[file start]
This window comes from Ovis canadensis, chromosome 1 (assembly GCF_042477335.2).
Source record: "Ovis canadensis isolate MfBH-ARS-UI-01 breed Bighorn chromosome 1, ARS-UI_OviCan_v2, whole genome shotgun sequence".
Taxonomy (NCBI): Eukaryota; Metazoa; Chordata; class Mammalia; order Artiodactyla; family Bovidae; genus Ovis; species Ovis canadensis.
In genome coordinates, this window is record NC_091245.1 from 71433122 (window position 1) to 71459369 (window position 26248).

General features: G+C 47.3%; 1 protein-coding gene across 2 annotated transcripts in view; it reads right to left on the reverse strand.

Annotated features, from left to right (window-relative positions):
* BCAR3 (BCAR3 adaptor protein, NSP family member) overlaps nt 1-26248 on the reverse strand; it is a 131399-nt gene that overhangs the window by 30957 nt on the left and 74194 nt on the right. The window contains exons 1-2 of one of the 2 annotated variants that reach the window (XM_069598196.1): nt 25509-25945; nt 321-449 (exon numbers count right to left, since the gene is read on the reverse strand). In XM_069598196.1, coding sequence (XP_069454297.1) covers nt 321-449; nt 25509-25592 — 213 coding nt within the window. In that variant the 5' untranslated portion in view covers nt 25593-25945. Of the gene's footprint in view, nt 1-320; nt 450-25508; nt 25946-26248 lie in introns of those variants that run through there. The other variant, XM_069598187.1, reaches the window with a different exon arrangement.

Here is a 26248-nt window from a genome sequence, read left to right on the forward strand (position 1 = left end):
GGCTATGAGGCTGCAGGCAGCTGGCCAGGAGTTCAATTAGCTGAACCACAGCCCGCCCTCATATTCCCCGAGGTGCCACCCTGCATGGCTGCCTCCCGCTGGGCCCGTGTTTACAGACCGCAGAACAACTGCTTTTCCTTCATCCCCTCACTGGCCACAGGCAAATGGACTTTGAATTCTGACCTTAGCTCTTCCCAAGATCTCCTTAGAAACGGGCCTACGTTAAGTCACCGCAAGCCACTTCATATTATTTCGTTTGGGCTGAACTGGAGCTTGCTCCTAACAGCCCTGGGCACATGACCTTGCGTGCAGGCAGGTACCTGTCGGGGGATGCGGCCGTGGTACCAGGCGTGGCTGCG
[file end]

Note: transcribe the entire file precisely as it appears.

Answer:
This window comes from Ovis canadensis, chromosome 1 (assembly GCF_042477335.2).
Source record: "Ovis canadensis isolate MfBH-ARS-UI-01 breed Bighorn chromosome 1, ARS-UI_OviCan_v2, whole genome shotgun sequence".
Taxonomy (NCBI): Eukaryota; Metazoa; Chordata; class Mammalia; order Artiodactyla; family Bovidae; genus Ovis; species Ovis canadensis.
In genome coordinates, this window is record NC_091245.1 from 71433122 (window position 1) to 71459369 (window position 26248).

General features: G+C 47.3%; 1 protein-coding gene across 2 annotated transcripts in view; it reads right to left on the reverse strand.

Annotated features, from left to right (window-relative positions):
* BCAR3 (BCAR3 adaptor protein, NSP family member) overlaps nt 1-26248 on the reverse strand; it is a 131399-nt gene that overhangs the window by 30957 nt on the left and 74194 nt on the right. The window contains exons 1-2 of one of the 2 annotated variants that reach the window (XM_069598196.1): nt 25509-25945; nt 321-449 (exon numbers count right to left, since the gene is read on the reverse strand). In XM_069598196.1, coding sequence (XP_069454297.1) covers nt 321-449; nt 25509-25592 — 213 coding nt within the window. In that variant the 5' untranslated portion in view covers nt 25593-25945. Of the gene's footprint in view, nt 1-320; nt 450-25508; nt 25946-26248 lie in introns of those variants that run through there. The other variant, XM_069598187.1, reaches the window with a different exon arrangement.

Here is a 26248-nt window from a genome sequence, read left to right on the forward strand (position 1 = left end):
GGCTATGAGGCTGCAGGCAGCTGGCCAGGAGTTCAATTAGCTGAACCACAGCCCGCCCTCATATTCCCCGAGGTGCCACCCTGCATGGCTGCCTCCCGCTGGGCCCGTGTTTACAGACCGCAGAACAACTGCTTTTCCTTCATCCCCTCACTGGCCACAGGCAAATGGACTTTGAATTCTGACCTTAGCTCTTCCCAAGATCTCCTTAGAAACGGGCCTACGTTAAGTCACCGCAAGCCACTTCATATTATTTCGTTTGGGCTGAACTGGAGCTTGCTCCTAACAGCCCTGGGCACATGACCTTGCGTGCAGGCAGGTACCTGTCGGGGGATGCGGCCGTGGTACCAGGCGTGGCTGCG